Wilmington Laser Eye Surgery – Delaware Eye Surgeons
LASIK (laser-assisted in situ keratomileusis) is an advanced vision correction procedure that involves the use of sophisticated diagnostic technology and laser-guided surgical equipment to reshape the surface of the cornea (the clear outermost part of the eye). The cornea’s new shape alters the angle at which light enters the eye, thereby improving its ability to focus images onto the retina. Laser eye surgery provides effective and permanent treatment for a range of refractive errors, including nearsightedness, farsightedness and astigmatism.
Wilmington LASIK eye surgeon Gregory Smith produces excellent vision improvements for his patients, who frequently enjoy postoperative vision of 20/20 or better.
The LASIK Procedure
LASIK eye surgery is completed in four steps:
- Analysis of refractive errors
- Creation of the corneal flap
- Reshaping of the cornea
- Repositioning of the corneal flap
Analysis of Refractive Errors
Just like a fingerprint, each individual’s eye is unique. Therefore, LASIK is not a one-size-fits-all type of treatment. The first step of LASIK eye surgery is to identify the patient’s unique refractive errors. Dr. Smith diagnoses refractive errors during a comprehensive dilated eye exam. He will assess the refractive status of the eye, the patient’s current method of correction (e.g., eyeglasses, contact lenses), symptoms and visual needs. He will evaluate each eye through retinoscopy, an autorefractor or wavefront analysis.
Wavefront analysis allows Dr. Smith to obtain a three-dimensional map of the eye’s unique characteristics and identify higher-order aberrations, subtle imperfections that contribute to glare, halos and other vision problems. The diagnostic information obtained through wavefront analysis is then used to calibrate the surgical laser (excimer laser) for accurate vision correction. With the use of wavefront analysis, Dr. Smith is able to provide each LASIK patient with a customized laser vision correction treatment, also known as Custom Wavefront LASIK.
Creation of the Corneal Flap
LASIK eye surgery begins with the creation of the corneal flap. A corneal flap is a thin layer of tissue that is lifted from the surface of the eye to expose the underlying cornea. To create the flap, Dr. Smith first administers anesthetic eye drops for maximum patient comfort. Next, he uses a microkeratome (a handheld surgical device) to create the corneal flap.
Dr. Smith also offers IntraLase, or bladeless LASIK, during which the corneal flap is created with a femtosecond laser specifically designed for this purpose. For more information on bladeless LASIK, please visit our IntraLase page.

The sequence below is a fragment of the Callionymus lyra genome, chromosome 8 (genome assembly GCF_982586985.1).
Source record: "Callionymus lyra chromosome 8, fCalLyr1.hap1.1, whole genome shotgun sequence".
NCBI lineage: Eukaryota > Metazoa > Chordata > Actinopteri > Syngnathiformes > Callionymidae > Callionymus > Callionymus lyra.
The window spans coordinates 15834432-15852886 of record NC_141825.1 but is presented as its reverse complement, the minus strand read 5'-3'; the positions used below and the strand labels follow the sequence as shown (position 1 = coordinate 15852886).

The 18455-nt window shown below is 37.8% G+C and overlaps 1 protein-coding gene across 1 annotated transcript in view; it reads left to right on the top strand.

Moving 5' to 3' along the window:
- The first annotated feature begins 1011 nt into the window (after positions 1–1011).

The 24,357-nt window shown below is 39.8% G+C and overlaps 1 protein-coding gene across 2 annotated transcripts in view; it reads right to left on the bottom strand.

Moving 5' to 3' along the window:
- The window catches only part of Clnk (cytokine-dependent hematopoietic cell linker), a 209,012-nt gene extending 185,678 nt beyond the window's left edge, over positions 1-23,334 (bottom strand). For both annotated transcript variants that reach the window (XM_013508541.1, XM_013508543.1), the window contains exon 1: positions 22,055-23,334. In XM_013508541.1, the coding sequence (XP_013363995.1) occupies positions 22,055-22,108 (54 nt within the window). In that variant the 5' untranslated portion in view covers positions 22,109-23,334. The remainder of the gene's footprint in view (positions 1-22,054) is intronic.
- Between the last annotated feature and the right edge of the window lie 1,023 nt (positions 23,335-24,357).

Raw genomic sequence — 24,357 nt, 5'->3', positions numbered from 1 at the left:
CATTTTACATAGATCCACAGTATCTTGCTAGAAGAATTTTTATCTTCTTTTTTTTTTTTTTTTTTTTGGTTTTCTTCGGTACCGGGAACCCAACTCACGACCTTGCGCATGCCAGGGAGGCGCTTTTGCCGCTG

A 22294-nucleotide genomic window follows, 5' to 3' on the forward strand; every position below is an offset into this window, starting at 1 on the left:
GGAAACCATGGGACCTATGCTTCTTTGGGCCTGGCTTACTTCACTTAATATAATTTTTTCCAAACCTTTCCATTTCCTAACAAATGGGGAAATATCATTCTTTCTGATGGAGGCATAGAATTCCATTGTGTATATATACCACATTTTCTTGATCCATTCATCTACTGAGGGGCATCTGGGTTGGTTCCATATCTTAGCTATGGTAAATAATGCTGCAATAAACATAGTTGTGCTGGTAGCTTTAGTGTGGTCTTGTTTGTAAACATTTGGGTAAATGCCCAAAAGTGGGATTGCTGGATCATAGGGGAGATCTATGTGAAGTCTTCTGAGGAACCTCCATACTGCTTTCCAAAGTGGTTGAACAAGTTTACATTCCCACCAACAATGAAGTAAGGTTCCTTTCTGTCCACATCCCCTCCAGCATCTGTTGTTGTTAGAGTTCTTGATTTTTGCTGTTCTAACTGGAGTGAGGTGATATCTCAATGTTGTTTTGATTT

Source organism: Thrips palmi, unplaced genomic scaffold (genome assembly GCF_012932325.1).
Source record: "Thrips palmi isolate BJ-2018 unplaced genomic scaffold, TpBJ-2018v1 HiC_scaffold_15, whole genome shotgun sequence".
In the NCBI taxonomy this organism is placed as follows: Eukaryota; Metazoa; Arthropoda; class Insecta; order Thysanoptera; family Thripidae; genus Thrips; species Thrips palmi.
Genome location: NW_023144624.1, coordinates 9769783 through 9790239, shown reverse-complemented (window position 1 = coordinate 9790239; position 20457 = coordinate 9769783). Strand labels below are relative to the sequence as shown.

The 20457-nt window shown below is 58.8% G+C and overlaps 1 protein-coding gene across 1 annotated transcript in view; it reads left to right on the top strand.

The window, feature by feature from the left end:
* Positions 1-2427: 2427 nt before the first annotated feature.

Reshaping of the Cornea
Following corneal flap creation, an excimer laser (surgical laser) is used to reshape the cornea. The excimer laser delivers high-energy ultraviolet light to the eye to vaporize microscopic amounts of corneal tissue, thereby correcting visual flaws. Due to the short exposure time of the laser, there is no UV damage to the eye.
This part of LASIK usually lasts less than a minute, during which patients may experience slight pressure without pain.
For more information on wavefront technology and excimer lasers, please visit our LASIKtechnology page.
Repositioning of the Corneal Flap
LASIK eye surgery is completed with the repositioning of the corneal flap, which is carefully placed into its original position to protect the eye during recovery. Stitches are not necessary because the flap naturally bonds to the corneal tissue.
LASIK Results and Recovery
LASIK is an outpatient procedure; however, our Wilmington LASIK eye surgery patients are advised not to operate a vehicle immediately following surgery. It is best to arrange a ride with a family member or a friend. Dr. Smith recommends that patients rest for a few hours following LASIK and avoid strenuous activity for 24 to 48 hours. The life-changing results of LASIK are noticeable in the hours immediately following surgery and continue over the next several days. Most patients are able to return to work in one to two days. Medicated eye drops will need to be used for several days postoperatively to reduce any swelling and prevent infection.
The best LASIK candidates are individuals who are at least 21 years old, have had a stable prescription for two years or more and are in good general health. To qualify for LASIK, patients must have a sufficiently thick cornea for the creation of the corneal flap, which is determined by Dr. Smith or another doctor in our practice. Individuals who are not good candidates for the procedure may choose from a range of alternative treatment options, including LASEK and Epi-LASIK. In addition, many individuals who do not qualify for LASIK are excellent PRK Wilmington candidates.
Please contact our practice at (302) 993-1300 to schedule your LASIK consultation or use our online appointment request form. We also encourage you to contact us if you would like to learn about any of the other vision correction procedures offered by Delaware Eye Surgeons, such aspremium IOLs, cataract surgery in Delaware, glaucoma surgery, corneal transplant surgery, routine eye exams, lens fittings and more.